Mr. Klaas Hendrikse is neither a skeptical atheist nor a pagan non-believer – he is a reverend at the Exodus Church in Gorinchem, central Holland, which is part of the mainstream Protestant Church in the Netherlands (PKN).
“The Ig Nobel Prizes honor achievements that first make people laugh, and then make them think. The prizes are intended to celebrate the unusual, honor the imaginative — and spur people’s interest in science, medicine, and technology.”()
Some of the winning achievements over the years:
– BIOLOGY PRIZE, 2008. Marie-Christine Cadiergues, Christel Joubert, and Michel Franc of Ecole Nationale Veterinaire de Toulouse, France for discovering that the fleas that live on a dog can jump higher than the fleas that live on a cat.
– MEDICINE PRIZE, 2008. Dan Ariely of Duke University (USA), Rebecca L. Waber of MIT (USA), Baba Shiv of Stanford University (USA), and Ziv Carmon of INSEAD (Singapore) for demonstrating that high-priced fake medicine is more effective than low-priced fake medicine.
– ECONOMICS PRIZE, 2008. Geoffrey Miller, Joshua Tybur and Brent Jordan of the University of New Mexico, USA, for discovering that professional lap dancers earn higher tips when they are ovulating.
– MEDICINE, 2007: Brian Witcombe of Gloucester, UK, and Dan Meyer of Antioch, Tennessee, USA, for their penetrating medical report “Sword Swallowing and Its Side Effects.”
– LINGUISTICS, 2007: Juan Manuel Toro, Josep B. Trobalon and Núria Sebastián-Gallés, of Universitat de Barcelona, for showing that rats sometimes cannot tell the difference between a person speaking Japanese backwards and a person speaking Dutch backwards.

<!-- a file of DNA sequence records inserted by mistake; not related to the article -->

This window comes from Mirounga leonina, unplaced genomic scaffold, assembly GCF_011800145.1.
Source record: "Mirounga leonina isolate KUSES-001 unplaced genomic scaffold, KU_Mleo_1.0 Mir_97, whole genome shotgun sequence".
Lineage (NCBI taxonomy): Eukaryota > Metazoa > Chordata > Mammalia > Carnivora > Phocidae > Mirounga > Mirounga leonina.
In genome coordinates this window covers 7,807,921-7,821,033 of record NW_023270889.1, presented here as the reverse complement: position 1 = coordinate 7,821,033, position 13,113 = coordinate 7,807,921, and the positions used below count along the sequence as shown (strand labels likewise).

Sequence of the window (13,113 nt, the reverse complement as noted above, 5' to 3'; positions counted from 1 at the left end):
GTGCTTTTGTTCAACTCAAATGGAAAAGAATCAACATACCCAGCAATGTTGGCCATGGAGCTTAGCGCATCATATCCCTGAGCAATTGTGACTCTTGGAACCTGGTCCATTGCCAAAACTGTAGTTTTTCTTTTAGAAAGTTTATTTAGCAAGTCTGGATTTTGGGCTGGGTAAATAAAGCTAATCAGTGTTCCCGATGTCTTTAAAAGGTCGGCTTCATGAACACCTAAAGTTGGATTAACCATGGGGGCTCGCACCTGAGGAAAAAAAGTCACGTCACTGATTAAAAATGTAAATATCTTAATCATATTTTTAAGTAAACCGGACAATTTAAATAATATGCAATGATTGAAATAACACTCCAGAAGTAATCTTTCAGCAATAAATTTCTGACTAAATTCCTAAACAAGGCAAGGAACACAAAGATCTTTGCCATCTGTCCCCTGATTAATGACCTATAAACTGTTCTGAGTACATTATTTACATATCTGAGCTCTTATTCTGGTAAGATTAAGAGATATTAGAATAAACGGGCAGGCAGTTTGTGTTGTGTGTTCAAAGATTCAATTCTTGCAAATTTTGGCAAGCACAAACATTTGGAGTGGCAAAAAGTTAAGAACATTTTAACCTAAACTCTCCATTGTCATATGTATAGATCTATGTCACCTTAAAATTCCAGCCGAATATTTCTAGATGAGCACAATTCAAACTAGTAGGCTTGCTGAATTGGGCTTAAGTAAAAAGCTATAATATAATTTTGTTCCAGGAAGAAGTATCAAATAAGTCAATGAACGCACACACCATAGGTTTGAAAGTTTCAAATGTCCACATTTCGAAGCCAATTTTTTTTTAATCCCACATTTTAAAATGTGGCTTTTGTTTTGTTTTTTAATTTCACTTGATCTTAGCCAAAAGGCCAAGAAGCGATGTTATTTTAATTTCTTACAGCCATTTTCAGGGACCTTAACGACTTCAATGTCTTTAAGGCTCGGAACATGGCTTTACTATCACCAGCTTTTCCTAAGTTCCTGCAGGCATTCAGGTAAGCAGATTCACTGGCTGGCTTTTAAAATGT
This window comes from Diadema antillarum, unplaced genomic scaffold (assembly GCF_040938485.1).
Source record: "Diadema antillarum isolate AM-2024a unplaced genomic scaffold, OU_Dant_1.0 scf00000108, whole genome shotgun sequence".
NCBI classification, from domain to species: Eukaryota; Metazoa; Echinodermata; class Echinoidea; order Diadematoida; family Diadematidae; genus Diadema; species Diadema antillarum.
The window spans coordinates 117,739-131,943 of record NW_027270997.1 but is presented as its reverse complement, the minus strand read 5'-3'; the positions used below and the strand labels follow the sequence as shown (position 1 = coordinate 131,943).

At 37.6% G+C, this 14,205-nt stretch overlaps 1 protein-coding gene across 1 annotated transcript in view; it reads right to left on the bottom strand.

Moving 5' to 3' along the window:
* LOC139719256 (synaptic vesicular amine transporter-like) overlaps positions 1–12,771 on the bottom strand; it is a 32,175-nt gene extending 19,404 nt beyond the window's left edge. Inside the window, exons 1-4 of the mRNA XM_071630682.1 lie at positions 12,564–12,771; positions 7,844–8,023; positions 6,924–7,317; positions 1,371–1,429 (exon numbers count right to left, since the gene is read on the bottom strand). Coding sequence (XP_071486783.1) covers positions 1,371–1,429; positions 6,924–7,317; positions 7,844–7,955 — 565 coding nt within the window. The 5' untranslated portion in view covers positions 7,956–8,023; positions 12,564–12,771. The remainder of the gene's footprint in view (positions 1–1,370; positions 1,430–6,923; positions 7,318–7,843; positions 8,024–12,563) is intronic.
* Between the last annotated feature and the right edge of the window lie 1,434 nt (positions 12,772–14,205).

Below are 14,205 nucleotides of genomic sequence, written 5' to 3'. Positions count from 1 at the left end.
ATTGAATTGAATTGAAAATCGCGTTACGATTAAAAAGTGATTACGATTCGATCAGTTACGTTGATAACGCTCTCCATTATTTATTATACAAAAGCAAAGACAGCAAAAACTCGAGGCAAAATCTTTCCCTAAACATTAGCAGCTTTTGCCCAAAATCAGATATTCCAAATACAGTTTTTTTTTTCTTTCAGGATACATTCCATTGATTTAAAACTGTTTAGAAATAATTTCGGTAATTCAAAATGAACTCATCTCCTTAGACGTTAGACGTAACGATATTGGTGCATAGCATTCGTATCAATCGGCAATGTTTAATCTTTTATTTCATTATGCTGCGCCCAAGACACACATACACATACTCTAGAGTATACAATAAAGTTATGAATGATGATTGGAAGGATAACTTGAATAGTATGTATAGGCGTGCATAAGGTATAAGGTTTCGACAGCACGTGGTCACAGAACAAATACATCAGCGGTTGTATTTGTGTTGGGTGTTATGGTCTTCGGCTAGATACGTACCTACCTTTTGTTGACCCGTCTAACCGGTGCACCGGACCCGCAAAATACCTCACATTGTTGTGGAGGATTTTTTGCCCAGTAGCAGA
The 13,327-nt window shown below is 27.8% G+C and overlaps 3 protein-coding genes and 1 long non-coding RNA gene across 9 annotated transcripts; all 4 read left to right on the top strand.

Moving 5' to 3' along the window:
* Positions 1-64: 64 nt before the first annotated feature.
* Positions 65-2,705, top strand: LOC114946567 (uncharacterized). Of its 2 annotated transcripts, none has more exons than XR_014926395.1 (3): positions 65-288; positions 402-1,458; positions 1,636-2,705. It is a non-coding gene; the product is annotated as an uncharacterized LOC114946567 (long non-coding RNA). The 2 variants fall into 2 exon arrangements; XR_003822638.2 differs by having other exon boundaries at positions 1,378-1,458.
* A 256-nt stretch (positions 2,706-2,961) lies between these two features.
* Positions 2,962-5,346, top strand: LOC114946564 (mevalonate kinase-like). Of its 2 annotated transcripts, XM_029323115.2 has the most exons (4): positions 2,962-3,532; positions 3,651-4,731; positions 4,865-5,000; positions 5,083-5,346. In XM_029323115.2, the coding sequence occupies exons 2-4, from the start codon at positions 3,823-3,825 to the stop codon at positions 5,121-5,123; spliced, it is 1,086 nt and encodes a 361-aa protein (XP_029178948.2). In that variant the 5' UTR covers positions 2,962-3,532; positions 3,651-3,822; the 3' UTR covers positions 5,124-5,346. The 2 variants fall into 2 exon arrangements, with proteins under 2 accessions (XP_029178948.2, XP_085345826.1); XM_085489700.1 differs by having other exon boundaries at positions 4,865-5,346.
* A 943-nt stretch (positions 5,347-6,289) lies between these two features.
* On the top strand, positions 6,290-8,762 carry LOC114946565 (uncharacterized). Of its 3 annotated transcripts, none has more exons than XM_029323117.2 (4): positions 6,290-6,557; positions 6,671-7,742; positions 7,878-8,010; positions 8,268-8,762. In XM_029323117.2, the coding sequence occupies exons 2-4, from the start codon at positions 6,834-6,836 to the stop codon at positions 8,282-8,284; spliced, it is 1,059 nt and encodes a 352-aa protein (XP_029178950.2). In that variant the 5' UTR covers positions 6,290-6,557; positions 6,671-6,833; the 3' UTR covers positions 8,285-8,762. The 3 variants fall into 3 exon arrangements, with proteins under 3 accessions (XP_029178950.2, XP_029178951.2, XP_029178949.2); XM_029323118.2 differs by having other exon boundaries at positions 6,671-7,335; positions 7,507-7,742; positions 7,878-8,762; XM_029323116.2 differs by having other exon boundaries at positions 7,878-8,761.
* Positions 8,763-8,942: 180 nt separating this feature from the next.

– PEACE, 2007: The Air Force Wright Laboratory, Dayton, Ohio, USA, for instigating research & development on a chemical weapon — the so-called “gay bomb” — that will make enemy soldiers become sexually irresistible to each other.
– MATHEMATICS, 2006: Nic Svenson and Piers Barnes of the Australian Commonwealth Scientific and Research Organization, for calculating the number of photographs you must take to (almost) ensure that nobody in a group photo will have their eyes closed.
– MEDICINE, 2005: Gregg A. Miller of Oak Grove, Missouri, for inventing Neuticles — artificial replacement testicles for dogs, which are available in three sizes, and three degrees of firmness.
– ECONOMICS, 2005: Gauri Nanda of the Massachusetts Institute of Technology, for inventing an alarm clock that runs away and hides, repeatedly, thus ensuring that people DO get out of bed, and thus theoretically adding many productive hours to the workday.